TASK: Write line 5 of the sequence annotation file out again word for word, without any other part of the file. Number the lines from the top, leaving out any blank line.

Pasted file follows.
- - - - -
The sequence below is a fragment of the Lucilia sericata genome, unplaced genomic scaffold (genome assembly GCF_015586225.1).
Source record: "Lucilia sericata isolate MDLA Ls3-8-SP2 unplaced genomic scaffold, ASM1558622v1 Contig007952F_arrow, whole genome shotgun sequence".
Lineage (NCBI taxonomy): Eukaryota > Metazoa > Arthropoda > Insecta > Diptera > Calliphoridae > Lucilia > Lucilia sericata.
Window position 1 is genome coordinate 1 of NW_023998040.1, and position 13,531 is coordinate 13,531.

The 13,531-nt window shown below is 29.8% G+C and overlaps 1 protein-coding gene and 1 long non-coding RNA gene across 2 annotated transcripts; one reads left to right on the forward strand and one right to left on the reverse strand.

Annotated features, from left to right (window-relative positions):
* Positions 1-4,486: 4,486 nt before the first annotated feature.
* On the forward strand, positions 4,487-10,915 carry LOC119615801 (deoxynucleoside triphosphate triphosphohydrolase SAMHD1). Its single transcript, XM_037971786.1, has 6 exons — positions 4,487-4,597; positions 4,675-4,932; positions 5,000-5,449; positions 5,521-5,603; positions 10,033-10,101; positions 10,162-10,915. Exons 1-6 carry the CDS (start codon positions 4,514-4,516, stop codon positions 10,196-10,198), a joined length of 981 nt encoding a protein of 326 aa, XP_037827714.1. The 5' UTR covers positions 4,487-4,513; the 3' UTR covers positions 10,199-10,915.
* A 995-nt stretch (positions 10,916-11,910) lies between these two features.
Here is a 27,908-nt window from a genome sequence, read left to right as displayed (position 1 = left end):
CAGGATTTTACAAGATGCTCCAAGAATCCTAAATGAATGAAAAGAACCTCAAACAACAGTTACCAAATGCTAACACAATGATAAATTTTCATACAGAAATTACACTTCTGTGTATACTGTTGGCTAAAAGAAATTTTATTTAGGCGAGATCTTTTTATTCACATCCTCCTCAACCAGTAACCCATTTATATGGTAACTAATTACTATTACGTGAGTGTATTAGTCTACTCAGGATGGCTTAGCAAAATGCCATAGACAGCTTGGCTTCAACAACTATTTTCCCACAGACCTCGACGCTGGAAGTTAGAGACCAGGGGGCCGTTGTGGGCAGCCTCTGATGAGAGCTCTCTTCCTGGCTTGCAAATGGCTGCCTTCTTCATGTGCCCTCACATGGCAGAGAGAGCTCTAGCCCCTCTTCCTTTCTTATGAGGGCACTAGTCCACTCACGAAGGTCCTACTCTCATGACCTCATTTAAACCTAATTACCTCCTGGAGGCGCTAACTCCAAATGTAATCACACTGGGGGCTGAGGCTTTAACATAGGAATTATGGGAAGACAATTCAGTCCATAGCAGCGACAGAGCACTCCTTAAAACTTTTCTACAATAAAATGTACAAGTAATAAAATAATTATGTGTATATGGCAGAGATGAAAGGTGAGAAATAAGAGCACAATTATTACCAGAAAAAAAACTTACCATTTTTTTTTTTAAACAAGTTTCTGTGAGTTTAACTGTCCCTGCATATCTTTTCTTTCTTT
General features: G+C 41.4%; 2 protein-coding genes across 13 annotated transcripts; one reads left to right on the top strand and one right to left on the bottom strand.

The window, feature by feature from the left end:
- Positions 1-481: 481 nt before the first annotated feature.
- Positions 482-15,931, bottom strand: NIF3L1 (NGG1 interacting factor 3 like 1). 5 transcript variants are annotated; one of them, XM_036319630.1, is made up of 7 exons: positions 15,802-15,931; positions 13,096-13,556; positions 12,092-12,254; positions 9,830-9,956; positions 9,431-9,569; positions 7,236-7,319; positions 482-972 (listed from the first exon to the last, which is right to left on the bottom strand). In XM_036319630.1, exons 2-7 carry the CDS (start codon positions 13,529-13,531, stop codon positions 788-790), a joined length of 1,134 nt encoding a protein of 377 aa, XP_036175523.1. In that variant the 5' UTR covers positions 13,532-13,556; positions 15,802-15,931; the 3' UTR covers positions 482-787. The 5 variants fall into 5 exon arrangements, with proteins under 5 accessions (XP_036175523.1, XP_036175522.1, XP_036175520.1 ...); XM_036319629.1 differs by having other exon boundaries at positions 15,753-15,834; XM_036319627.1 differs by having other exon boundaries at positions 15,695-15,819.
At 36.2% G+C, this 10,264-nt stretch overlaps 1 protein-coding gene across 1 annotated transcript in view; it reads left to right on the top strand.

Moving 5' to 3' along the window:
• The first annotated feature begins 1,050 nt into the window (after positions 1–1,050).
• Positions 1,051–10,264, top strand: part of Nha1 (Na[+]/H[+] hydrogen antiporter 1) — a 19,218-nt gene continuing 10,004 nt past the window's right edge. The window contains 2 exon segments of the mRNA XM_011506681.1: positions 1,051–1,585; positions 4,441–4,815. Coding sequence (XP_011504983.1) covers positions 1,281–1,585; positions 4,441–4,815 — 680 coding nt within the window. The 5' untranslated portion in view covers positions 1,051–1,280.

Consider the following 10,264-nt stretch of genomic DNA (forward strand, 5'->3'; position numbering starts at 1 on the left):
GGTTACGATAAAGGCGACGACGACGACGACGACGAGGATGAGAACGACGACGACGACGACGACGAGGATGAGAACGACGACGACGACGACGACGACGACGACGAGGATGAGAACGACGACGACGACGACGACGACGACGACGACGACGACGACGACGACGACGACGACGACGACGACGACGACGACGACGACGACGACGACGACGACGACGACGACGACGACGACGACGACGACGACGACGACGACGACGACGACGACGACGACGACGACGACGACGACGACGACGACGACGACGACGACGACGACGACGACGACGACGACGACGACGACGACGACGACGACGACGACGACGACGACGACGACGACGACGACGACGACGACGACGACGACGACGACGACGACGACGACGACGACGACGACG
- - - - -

The 13,531-nt window shown below is 29.8% G+C and overlaps 1 protein-coding gene and 1 long non-coding RNA gene across 2 annotated transcripts; one reads left to right on the forward strand and one right to left on the reverse strand.